Charles Rappleye: Wins $50,000 Washington Prize for Book on Slave Trade
Charles Rappleye, who was once an investigative journalist, has won the third annual $50,000 George Washington Book Prize for his biography "Sons of Providence: The Brown Brothers, the Slave Trade, and the American Revolution." It's the story of John and Moses Brown, brothers who founded Brown University but were dramatically opposed to each other on the business of slavery. It was a system that Rappleye describes in his book as "the most hazardous and the most lucrative business of the time."
The book, which sheds light on how controversial slavery was in this country long before the Civil War, covers 100 years, from the birth in 1736 of John Brown, a robber baron who ran slave ships from Providence, R.I., to the 1836 death of Moses, the younger brother, who with slave blood on his hands became an abolitionist.
"The book opens with the family's first venture in the trade, staged by patriarch James Brown the year John was born," the introduction to the book says. "Thirty years later, the brothers establish a personal stake in the trade when they stage their own voyage to Africa. It results in a human and financial disaster: after a journey attended by disease and shipboard rebellion, more than half the slaves perish, an ordeal illuminated by detailed notes from the captain's log."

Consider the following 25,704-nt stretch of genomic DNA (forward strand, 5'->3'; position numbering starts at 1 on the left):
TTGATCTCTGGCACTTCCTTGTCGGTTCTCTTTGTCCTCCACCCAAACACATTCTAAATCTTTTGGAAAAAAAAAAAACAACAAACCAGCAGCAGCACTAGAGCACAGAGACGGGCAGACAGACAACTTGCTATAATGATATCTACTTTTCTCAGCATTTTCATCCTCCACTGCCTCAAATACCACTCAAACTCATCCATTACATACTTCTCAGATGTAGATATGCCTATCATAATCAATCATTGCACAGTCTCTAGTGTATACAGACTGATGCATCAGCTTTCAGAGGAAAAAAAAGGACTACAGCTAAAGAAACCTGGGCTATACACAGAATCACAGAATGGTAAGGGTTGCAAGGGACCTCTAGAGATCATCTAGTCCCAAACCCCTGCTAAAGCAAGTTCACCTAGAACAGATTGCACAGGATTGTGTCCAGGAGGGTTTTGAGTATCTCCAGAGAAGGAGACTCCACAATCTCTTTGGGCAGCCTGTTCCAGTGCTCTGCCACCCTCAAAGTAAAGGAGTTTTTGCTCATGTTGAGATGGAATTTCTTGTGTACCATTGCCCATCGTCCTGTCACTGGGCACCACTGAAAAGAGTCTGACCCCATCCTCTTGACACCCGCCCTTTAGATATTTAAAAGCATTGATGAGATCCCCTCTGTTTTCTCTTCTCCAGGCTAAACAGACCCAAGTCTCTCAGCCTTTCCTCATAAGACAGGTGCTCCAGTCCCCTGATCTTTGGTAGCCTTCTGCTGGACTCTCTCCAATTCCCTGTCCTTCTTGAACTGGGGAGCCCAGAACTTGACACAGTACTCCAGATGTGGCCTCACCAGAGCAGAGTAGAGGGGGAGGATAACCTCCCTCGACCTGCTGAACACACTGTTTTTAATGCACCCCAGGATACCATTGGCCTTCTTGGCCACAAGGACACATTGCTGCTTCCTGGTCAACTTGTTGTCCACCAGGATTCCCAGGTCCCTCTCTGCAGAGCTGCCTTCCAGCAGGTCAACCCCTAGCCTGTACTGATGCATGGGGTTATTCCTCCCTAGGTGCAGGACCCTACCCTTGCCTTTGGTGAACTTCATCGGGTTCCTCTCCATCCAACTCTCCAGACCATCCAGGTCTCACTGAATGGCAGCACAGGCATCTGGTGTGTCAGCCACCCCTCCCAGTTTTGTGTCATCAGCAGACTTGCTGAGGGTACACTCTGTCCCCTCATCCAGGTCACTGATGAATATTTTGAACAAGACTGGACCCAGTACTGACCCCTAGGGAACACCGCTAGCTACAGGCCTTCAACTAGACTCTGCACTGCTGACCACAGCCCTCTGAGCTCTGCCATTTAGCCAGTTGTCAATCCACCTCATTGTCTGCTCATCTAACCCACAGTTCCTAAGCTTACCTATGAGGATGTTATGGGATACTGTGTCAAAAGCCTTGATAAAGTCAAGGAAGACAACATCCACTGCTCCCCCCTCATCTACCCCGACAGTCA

It's after this experience that the brothers take their separate paths on the issue.
"It's a fascinating story," Rappleye said in an interview from the grounds of Mount Vernon, where he was awarded the prize at a black-tie dinner yesterday....
The George Washington Book Prize, created in 2005 and sponsored by Washington College, the Gilder Lehrman Institute of American History and the Mount Vernon Ladies' Association, honors"books that contribute fresh insights to that national conversation about the years the country was founded." The award, with its $50,000 literary prize, is one of the most generous in the United States, organizers say....
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